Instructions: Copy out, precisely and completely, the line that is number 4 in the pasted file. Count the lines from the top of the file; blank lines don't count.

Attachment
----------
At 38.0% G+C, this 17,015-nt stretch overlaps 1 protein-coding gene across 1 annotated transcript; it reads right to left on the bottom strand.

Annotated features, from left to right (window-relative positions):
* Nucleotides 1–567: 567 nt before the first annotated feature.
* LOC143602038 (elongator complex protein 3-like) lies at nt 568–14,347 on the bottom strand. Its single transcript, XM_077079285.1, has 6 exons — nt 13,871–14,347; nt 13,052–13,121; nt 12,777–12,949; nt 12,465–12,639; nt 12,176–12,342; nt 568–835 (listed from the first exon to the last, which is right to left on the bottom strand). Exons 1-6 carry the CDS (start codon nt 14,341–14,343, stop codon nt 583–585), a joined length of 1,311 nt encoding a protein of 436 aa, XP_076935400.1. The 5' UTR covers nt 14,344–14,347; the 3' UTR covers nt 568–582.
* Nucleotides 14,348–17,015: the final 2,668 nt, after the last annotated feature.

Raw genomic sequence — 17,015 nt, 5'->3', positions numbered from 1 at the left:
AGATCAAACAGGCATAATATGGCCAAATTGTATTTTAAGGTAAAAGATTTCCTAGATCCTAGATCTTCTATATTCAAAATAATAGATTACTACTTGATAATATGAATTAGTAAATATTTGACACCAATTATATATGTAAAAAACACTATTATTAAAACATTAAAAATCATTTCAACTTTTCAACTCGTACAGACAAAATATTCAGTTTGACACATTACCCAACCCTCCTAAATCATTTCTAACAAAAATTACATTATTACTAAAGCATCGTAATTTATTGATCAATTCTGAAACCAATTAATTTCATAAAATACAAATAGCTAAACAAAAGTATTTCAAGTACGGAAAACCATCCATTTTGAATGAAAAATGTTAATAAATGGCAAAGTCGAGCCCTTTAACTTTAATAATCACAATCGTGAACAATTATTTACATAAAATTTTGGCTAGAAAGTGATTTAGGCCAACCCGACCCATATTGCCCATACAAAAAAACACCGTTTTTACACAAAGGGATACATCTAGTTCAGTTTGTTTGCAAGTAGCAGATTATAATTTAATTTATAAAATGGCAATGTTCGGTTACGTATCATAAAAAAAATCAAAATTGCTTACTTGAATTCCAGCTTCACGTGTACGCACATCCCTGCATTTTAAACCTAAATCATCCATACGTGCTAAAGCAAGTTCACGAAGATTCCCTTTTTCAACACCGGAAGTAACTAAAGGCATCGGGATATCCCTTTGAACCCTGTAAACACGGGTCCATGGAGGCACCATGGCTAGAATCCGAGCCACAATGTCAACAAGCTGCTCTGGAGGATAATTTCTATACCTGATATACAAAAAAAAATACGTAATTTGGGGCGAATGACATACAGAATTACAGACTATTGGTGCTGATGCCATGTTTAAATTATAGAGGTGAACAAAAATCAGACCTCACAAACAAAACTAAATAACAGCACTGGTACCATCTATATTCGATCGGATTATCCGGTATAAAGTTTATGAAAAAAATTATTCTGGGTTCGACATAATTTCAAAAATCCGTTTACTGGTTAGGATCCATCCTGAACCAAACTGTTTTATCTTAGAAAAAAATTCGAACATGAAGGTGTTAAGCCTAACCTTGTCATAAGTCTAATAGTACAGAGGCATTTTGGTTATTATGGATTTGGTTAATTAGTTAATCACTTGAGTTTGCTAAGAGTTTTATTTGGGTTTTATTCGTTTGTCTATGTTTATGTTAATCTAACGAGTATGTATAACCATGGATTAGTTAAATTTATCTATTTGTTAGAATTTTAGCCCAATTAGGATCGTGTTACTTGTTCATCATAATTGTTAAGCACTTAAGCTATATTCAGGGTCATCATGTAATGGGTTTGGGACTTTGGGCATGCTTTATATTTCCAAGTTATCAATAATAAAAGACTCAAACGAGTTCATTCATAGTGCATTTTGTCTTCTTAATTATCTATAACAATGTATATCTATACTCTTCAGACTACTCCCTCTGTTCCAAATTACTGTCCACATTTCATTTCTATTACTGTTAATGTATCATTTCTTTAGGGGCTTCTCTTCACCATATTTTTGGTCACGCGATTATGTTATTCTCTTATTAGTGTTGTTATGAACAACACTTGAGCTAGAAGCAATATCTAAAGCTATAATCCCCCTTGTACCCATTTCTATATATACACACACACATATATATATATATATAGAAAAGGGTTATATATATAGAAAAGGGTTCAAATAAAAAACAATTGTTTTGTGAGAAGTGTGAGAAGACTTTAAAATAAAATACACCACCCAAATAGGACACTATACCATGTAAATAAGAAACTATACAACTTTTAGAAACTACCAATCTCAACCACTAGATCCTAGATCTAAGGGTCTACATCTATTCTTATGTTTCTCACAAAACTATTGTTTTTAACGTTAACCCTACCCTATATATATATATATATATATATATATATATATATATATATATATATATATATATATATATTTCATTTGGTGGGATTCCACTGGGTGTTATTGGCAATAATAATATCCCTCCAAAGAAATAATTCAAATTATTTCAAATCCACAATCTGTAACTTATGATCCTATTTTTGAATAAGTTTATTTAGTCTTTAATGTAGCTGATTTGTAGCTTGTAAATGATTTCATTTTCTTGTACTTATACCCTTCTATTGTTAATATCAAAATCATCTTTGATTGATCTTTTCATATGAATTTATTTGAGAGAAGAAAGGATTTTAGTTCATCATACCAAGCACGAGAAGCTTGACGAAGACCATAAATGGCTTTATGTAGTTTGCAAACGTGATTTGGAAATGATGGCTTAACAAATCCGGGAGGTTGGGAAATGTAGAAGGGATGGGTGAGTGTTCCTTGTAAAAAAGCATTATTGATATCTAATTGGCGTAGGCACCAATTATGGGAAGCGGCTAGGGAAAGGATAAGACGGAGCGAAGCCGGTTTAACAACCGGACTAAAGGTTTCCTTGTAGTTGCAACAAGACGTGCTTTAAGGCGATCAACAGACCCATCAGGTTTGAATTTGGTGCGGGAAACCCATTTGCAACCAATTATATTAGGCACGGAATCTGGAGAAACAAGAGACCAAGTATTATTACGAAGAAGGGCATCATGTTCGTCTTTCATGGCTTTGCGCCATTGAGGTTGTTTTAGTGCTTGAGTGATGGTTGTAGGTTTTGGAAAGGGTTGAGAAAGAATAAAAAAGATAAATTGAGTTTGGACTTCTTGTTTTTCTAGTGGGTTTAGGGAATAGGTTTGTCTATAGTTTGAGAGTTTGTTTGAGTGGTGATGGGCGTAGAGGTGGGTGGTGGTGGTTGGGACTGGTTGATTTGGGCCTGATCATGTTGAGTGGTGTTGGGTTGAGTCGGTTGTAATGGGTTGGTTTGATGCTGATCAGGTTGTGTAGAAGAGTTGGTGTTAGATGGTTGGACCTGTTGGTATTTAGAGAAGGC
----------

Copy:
* LOC143602038 (elongator complex protein 3-like) lies at nt 568–14,347 on the bottom strand. Its single transcript, XM_077079285.1, has 6 exons — nt 13,871–14,347; nt 13,052–13,121; nt 12,777–12,949; nt 12,465–12,639; nt 12,176–12,342; nt 568–835 (listed from the first exon to the last, which is right to left on the bottom strand). Exons 1-6 carry the CDS (start codon nt 14,341–14,343, stop codon nt 583–585), a joined length of 1,311 nt encoding a protein of 436 aa, XP_076935400.1. The 5' UTR covers nt 14,344–14,347; the 3' UTR covers nt 568–582.